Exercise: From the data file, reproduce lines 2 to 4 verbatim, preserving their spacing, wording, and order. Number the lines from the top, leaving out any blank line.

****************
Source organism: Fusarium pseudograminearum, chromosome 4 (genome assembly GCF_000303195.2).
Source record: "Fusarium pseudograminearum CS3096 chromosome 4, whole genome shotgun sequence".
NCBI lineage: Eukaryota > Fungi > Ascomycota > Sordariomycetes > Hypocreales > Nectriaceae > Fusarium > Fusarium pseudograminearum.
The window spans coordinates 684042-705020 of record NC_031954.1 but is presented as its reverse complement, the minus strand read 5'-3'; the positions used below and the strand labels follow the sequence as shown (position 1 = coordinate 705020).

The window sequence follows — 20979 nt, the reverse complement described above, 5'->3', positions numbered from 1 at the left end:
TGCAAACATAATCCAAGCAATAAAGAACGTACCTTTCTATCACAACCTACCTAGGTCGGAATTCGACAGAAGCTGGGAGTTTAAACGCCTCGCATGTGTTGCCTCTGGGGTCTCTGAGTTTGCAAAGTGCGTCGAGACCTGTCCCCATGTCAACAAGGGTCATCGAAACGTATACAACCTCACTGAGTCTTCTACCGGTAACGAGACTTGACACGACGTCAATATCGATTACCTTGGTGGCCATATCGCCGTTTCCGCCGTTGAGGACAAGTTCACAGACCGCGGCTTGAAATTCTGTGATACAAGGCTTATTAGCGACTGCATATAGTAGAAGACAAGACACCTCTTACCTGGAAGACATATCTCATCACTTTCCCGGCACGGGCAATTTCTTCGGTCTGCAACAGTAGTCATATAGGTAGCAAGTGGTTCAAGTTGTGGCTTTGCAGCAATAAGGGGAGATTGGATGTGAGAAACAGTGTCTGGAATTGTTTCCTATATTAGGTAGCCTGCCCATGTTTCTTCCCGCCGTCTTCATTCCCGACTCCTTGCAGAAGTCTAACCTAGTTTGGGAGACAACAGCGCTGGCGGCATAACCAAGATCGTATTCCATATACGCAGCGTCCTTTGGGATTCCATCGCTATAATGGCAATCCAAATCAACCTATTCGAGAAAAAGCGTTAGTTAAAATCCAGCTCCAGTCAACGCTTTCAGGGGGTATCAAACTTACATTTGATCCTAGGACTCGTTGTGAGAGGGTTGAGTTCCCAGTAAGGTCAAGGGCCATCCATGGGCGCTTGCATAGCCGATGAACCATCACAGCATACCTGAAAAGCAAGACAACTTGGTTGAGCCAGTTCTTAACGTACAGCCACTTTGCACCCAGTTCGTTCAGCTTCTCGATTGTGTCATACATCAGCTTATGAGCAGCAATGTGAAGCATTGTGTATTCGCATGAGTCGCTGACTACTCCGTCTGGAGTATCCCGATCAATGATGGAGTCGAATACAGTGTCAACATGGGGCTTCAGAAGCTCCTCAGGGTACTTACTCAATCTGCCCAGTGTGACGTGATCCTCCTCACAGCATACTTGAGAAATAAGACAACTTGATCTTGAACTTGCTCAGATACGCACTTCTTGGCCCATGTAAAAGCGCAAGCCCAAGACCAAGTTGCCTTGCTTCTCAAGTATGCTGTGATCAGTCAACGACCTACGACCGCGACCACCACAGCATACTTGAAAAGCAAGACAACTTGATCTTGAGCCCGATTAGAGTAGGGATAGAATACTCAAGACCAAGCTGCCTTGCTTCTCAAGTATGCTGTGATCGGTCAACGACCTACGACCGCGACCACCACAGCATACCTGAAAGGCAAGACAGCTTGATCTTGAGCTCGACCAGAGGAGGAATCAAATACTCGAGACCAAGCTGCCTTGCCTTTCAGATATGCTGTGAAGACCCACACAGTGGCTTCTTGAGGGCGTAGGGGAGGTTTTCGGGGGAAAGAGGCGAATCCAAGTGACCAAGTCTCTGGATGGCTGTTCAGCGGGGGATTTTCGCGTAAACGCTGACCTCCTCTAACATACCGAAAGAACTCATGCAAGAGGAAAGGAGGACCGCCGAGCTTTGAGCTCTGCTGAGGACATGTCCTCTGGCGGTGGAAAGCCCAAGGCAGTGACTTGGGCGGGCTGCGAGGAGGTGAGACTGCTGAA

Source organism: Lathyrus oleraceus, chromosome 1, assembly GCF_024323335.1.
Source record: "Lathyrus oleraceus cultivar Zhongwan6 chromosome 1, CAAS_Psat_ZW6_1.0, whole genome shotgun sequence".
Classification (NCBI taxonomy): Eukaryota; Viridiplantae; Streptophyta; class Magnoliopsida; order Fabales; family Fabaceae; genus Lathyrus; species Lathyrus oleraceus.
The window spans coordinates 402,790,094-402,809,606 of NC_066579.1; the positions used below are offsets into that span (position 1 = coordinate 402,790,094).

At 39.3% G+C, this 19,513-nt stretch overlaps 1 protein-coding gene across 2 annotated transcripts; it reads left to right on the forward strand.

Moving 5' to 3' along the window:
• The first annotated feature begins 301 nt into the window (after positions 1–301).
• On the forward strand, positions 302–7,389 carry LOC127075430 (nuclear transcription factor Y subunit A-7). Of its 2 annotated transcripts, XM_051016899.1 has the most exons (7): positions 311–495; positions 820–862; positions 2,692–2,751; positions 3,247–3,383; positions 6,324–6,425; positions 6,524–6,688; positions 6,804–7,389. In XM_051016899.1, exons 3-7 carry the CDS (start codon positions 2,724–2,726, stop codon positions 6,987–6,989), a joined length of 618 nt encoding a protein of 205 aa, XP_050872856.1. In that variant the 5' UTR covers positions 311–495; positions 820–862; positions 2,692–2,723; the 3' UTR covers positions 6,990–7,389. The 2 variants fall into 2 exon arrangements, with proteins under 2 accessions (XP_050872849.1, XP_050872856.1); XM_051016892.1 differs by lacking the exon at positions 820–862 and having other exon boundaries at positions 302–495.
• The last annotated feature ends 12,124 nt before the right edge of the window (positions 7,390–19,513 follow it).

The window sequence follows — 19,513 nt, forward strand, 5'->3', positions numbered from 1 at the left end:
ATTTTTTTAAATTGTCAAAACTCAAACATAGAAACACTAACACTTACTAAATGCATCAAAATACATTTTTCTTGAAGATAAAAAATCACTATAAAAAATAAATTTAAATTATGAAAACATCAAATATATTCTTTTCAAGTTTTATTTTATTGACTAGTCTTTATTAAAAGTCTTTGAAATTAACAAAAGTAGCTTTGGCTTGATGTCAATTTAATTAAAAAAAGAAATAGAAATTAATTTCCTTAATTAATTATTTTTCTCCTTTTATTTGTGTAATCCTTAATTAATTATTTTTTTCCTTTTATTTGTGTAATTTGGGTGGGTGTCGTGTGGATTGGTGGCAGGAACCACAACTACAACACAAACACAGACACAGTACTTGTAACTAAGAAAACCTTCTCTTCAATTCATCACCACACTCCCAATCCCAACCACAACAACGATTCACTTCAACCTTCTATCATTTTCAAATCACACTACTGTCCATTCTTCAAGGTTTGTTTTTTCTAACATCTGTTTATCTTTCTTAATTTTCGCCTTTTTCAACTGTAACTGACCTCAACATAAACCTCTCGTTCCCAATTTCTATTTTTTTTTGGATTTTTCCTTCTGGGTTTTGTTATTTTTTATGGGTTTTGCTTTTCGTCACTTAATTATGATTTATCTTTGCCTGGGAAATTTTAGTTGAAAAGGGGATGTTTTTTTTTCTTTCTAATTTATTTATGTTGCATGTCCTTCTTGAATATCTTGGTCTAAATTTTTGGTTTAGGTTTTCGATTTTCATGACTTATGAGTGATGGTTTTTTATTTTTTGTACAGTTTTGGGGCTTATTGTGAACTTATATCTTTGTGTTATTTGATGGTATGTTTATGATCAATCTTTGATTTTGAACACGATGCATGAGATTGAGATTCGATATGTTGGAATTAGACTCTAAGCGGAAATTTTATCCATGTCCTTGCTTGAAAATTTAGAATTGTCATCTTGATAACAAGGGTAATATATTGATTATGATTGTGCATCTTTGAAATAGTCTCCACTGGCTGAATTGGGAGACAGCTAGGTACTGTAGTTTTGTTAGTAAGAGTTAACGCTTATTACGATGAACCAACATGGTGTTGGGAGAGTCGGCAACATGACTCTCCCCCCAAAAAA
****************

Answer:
Source record: "Fusarium pseudograminearum CS3096 chromosome 4, whole genome shotgun sequence".
NCBI lineage: Eukaryota > Fungi > Ascomycota > Sordariomycetes > Hypocreales > Nectriaceae > Fusarium > Fusarium pseudograminearum.
The window spans coordinates 684042-705020 of record NC_031954.1 but is presented as its reverse complement, the minus strand read 5'-3'; the positions used below and the strand labels follow the sequence as shown (position 1 = coordinate 705020).